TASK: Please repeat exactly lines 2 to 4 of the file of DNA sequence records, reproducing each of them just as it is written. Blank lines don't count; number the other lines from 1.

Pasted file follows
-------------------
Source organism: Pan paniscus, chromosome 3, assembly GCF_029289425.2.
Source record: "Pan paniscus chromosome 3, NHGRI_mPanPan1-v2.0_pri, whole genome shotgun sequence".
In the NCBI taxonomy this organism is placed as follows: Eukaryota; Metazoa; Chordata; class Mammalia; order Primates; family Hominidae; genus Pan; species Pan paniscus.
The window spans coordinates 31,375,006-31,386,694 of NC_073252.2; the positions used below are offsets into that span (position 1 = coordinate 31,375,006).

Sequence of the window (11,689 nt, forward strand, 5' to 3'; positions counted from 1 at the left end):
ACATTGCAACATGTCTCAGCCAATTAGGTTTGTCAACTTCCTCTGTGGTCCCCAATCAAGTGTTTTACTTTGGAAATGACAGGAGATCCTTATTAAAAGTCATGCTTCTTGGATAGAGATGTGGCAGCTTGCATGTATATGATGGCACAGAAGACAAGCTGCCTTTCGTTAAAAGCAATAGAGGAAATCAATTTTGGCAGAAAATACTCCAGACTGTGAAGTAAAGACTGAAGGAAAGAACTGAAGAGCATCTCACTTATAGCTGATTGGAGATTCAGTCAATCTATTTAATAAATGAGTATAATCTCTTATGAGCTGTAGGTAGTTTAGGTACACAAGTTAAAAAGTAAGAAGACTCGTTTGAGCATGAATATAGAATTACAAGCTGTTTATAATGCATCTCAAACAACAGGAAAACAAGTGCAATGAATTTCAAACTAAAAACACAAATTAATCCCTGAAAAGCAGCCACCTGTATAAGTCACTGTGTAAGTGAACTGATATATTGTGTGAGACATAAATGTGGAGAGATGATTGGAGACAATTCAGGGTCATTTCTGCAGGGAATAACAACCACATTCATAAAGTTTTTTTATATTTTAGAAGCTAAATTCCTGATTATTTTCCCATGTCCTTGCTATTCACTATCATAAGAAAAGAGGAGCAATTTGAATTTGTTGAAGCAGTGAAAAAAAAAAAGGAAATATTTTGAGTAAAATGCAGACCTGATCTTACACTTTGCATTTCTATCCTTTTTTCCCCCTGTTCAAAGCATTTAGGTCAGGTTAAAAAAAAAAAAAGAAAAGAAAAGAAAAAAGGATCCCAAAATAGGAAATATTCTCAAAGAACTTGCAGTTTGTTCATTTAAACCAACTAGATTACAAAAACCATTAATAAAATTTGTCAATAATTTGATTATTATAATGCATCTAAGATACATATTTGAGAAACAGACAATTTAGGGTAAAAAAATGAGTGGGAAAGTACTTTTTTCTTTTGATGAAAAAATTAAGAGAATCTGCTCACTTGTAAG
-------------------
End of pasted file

Source record: "Pan paniscus chromosome 3, NHGRI_mPanPan1-v2.0_pri, whole genome shotgun sequence".
In the NCBI taxonomy this organism is placed as follows: Eukaryota; Metazoa; Chordata; class Mammalia; order Primates; family Hominidae; genus Pan; species Pan paniscus.
The window spans coordinates 31,375,006-31,386,694 of NC_073252.2; the positions used below are offsets into that span (position 1 = coordinate 31,375,006).